HPLX.NET REVIEWS Microtech storMate-ATA Triple Speed Flash RAM

 Vital Statistics

Publisher/Manufacturer: Microtech International
Contact: http://www.microtechint.com 
Price: varies with capacity 

About the Product

At first glance, Microtech storMate might not seem like a logical choice for the 200LX.  Microtech is a company that specializes in making products for Macintosh computers.  Their storMate flash cards are designed with digital cameras in mind, not palmtops.  The name on the card even proclaims: "Digital Flash Film."  Plus, the current useage is quite large for a flash card: 150 mA read, 160 mA write.

However, there are a number of good reasons to consider this card for your palmtop.  Number one would be price.  Microtech frequently has special sales and deals.  I purchased my 40MB card for $399 at a time when most other companies were selling them for $500+.  And price is, of course, a prime consideration.  But that's not the only good part about these cards.  The most noticeable aspect of the card is its speed.  For reads, the card performs about on par with normal flash cards.  For writes, however, the cards have a special controller that permits data transfer to take place at speeds up to three times faster than normal flash RAM.  This is especially important on the relatively slow 200LX.  Backups go very quickly.  Programs that need to swap to disk will scream on this card.  The high performance alone is an excellent reason to make your next flash card a Microtech storMate.

The card is extremely durable and well-constructed.  Most flash cards these days are mainly plastic.  The storMate is a good, solid-feeling metal card, and the seams are firmly welded together.  It's withstood abuse that no ordinary flash card could take.  Card falls out of your pocket onto concrete?  No problem for the mighty storMate.  It's solid case will protect the delicate memory inside.  Doing a little portable computing in a dusty area?  Not a big deal.  The tightly welded seams will keep dust out, preserving your valuable data.  Playing Tetris in the bathroom when suddenly you hit the card release and your flash card plunges into the toilet?  Well, that might be stretching the limits of any flash card.  Try to avoid that situation.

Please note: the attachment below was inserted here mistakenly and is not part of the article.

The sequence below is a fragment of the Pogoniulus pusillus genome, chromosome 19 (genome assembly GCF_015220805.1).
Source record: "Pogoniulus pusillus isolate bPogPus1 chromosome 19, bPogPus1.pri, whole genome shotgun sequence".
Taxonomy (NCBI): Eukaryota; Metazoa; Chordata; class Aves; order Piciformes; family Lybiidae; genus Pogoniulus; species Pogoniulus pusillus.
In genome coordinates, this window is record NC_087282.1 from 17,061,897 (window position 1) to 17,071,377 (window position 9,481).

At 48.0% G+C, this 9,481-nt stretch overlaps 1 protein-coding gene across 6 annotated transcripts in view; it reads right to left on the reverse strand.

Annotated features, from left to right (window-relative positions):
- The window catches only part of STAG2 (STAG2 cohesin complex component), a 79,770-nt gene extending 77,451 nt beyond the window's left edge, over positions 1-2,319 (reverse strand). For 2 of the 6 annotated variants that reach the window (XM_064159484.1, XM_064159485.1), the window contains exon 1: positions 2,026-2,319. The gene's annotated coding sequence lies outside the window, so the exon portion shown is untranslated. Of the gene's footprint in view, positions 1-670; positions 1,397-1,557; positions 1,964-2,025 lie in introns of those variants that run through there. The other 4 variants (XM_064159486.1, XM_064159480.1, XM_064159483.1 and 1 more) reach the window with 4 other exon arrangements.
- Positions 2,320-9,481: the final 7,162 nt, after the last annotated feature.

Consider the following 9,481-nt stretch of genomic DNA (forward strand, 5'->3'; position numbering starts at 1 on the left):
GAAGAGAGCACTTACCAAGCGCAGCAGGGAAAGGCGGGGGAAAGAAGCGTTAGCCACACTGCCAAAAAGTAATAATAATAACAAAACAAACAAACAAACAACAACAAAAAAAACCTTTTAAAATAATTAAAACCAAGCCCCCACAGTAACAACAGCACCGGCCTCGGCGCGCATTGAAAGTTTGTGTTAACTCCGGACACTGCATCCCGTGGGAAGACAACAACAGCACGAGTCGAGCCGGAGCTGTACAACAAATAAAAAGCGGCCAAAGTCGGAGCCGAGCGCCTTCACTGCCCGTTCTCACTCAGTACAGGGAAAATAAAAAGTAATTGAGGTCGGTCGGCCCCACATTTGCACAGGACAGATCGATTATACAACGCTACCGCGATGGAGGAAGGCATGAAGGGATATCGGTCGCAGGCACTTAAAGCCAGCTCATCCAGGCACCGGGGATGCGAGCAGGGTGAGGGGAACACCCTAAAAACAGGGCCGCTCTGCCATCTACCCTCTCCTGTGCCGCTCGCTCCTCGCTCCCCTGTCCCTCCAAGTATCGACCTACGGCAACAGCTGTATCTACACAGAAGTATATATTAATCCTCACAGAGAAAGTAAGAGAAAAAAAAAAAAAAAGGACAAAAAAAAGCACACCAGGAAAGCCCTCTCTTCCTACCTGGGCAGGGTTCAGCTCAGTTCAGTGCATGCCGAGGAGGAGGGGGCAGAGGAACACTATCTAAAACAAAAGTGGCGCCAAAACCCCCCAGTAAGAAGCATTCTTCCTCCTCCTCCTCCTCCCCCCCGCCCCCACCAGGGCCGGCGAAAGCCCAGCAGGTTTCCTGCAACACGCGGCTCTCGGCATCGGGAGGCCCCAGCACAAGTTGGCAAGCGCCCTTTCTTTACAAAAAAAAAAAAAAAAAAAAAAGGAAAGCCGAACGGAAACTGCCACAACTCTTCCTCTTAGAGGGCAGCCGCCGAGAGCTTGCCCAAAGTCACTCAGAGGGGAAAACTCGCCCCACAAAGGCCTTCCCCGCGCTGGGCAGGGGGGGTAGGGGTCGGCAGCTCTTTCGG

Though the card specs claim the storMate uses a maximum of 150 mA for reading and 160 mA for writing (which is more than the 200LX is designed to supply), there is no evidence that it uses an inordinate amount of current in my palmtop.  Sure, you have to expect that a card that writes three times as fast will use more current.  And it does.  But not anywhere near the maximum of 160 mA.  And reading (which is the vast majority of what I do with my palmtop) is not as bad as the specs sound, either.  The card reduces battery life probably 10% over a regular, slower flash card.

Is the performance gain worth the battery life expended?  Judge for yourself.  I set up a 540K Software Carousel session on the A: drive on two flashcards, one a Pretec and the other the storMate.  Both were similar, large-capacity cards that had been formatted freshly for the occasion.  Once this was done, I tested the times it took to switch back and forth between 540K sessions.  This is basically the time it takes to write 540K to the disk.
The result:
With the Pretec card, it took around 7 seconds on a double-speed palmtop to make the transition.  With the storMate card, it took less than two seconds.

There are some bad points to the card.  The warranty is only one year, not a lifetime warranty.  This means that should the card ever wear out, you won't be protected if it's out of warranty.  Normally I wouldn't worry about this, but with the high-speed controller on this card, it may wear out sooner than normal.  I make daily backups, and after a few weeks I sometimes notice it slow down by up to 10 times during backups.  Defragmenting the drive causes the speed to return to normal, but I'm still not positive that that's the entire story...  Also, if weight is critical, remember that this sturdy metal card will definitely weigh more than a plastic alternative.

And if you're using cheap, low-capacity batteries, or if you're using alkalines, this card isn't for you.  You need a good, sturdy battery like the 1350 mAh NiMH batteries from Times2Tech.  Alkalines will often shut down in the middle of a backup on this card, due to the higher-than-normal current draw during writes.  With a good pair of NiMH or nicad batteries, however, it's smooth sailing.  

The Verdict

If you have good batteries, get a Microtech card.  You won't regret it.

Copyright 1999, David Sargeant.
Last Updated 1-2-1999

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